The purpose of our visit was to see and asses the condition of a memorial plaque that was placed there on an unknown date. A Goole Times article from August 1998 showing the then Warden, Peter Dunleavy, pictured with it after he found it while preparing for the Church’s 150 year anniversary, with the accompanying article stating that there was only one name recorded – John F. Thorpe “who was killed in the Great War”.
John Fillingham Thorpe was born on 6th July 1894. Just over twenty years later on 29th August 1914, while employed as a labourer, he presented himself at an enlistment office and ‘joined up’. Initially assigned to the King’s Own Yorkshire Light Infantry (No. 18463), he was reassigned to the Royal Naval Volunteer Reserve on 8th September (No. KW/129). After several months of training at Blanford Camp, Dorset, he was posted to Nelson Battalion, Royal Naval Division, then being prepared for transportation to Egypt as part of the Mediterranean Expeditionary Force, to be ultimately engaged in the landings at Gallipoli, where Nelson Battalion landed at Anzac Cove on 29th April, in company with Deal Battalion, Royal Marine Light Infantry.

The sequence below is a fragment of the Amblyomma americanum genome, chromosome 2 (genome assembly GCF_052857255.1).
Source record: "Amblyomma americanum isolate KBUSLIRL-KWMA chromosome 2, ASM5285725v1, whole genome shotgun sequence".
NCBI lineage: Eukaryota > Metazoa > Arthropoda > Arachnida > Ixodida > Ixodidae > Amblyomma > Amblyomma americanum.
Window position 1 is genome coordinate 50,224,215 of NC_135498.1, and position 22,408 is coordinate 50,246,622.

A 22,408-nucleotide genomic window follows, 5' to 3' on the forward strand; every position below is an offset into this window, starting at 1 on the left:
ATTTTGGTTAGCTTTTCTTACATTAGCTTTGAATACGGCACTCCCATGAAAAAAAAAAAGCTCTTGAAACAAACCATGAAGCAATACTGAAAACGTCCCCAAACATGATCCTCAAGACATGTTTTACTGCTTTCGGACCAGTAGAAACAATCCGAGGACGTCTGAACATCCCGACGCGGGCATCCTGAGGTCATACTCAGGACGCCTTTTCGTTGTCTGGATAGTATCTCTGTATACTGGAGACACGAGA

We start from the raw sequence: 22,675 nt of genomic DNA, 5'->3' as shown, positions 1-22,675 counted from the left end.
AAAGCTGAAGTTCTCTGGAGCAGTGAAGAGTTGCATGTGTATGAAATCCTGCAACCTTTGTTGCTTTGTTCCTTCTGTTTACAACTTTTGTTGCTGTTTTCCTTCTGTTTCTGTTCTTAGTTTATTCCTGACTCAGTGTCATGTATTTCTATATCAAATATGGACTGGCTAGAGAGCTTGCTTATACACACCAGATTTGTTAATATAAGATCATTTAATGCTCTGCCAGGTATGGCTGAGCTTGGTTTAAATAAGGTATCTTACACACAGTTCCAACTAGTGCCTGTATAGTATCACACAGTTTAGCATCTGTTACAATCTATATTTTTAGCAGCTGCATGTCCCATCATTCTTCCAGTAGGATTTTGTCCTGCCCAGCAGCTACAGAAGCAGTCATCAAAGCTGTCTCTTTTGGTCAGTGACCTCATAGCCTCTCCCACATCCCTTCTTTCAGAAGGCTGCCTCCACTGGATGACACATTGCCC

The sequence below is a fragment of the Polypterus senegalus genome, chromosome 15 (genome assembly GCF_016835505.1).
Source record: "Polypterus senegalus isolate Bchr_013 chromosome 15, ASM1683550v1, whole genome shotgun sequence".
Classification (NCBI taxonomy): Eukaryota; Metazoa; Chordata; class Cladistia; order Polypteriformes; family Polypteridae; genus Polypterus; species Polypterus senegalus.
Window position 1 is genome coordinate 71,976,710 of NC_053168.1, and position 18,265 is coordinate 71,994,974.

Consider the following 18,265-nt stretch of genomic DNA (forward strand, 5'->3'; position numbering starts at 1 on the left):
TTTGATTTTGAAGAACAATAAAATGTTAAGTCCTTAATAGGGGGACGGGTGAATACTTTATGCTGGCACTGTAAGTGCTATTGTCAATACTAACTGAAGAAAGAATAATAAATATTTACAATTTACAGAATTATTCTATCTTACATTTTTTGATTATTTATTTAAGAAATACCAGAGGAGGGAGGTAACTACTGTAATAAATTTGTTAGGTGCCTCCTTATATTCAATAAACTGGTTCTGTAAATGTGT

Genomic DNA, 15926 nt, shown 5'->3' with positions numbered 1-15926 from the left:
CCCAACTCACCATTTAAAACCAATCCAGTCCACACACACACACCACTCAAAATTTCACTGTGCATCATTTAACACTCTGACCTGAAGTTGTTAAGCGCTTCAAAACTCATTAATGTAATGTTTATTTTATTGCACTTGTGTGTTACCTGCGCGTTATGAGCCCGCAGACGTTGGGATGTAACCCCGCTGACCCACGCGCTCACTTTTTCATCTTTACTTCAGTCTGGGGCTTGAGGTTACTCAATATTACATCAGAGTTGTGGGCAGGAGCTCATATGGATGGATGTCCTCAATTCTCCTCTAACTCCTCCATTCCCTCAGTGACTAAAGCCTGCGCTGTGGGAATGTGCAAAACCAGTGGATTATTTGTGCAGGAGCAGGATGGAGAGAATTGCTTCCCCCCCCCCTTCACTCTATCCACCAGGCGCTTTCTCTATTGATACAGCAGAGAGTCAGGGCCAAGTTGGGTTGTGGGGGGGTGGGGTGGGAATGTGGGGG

John reported ‘sick’ on 5th October 1915, being diagnosed with gastritis; it was to be the 2nd of the following month before he was able to return to his unit. The Gallipoli campaign came to an end in December with all units being withdrawn by the 20th. After refitting and bringing units back up to ‘strength’ in Egypt the Division was then transported to France, arriving in Marseilles between 12th – 23rd May 1916. Two days shy of his twenty-second birthday John was killed in action. He is buried in Tranchée de Mecknes Cemetery, Aix-Noulette.
The exterior of the memorial plaque to John Fillingham Thorpe seemed to be in relatively good condition, in part with thanks to Peter Dunleavy who had carried out some restoration work on it. Unfortunately, the condition of the paper hadn’t faired so well – at some point water had damaged the paper within, the left hand side being easier to read than the right. The text appears to be based on Requiem Æternam.
Prior to our visit, a copy of a postcard of a memorial that was once erected within St. Paul’s Church was passed on to Chris; this shows the memorial placed above several floral arrangements, but the occasion for this is not recorded. This scene was photographed by James George Powles.
This plaque lists the names of 37 men who were associated both with the Church of St. Paul’s and the Sunday School to which many of them attended. Sometime after the picture of the memorial within St. Paul’s was produced an extra name was added to the left column, Herbert Clarke replacing the R.I.P. at the base.
A great deal of information is known about a number of the men named on this plaque – including three Service Records, for John Brunyee (d.28.06.1916), Stanley Brunyee (d.30.03.1917) and Herbert Clarke (d.22.09.1917); along with biographies of Edgar Bowles (d.21.03.1918) and Percy Jeeves (d.22.07.1916).
At some point members of the Group confused the two plaques mentioned above and came up with ‘one’, as such it was a great surprise to see both memorials and the good condition they are currently in.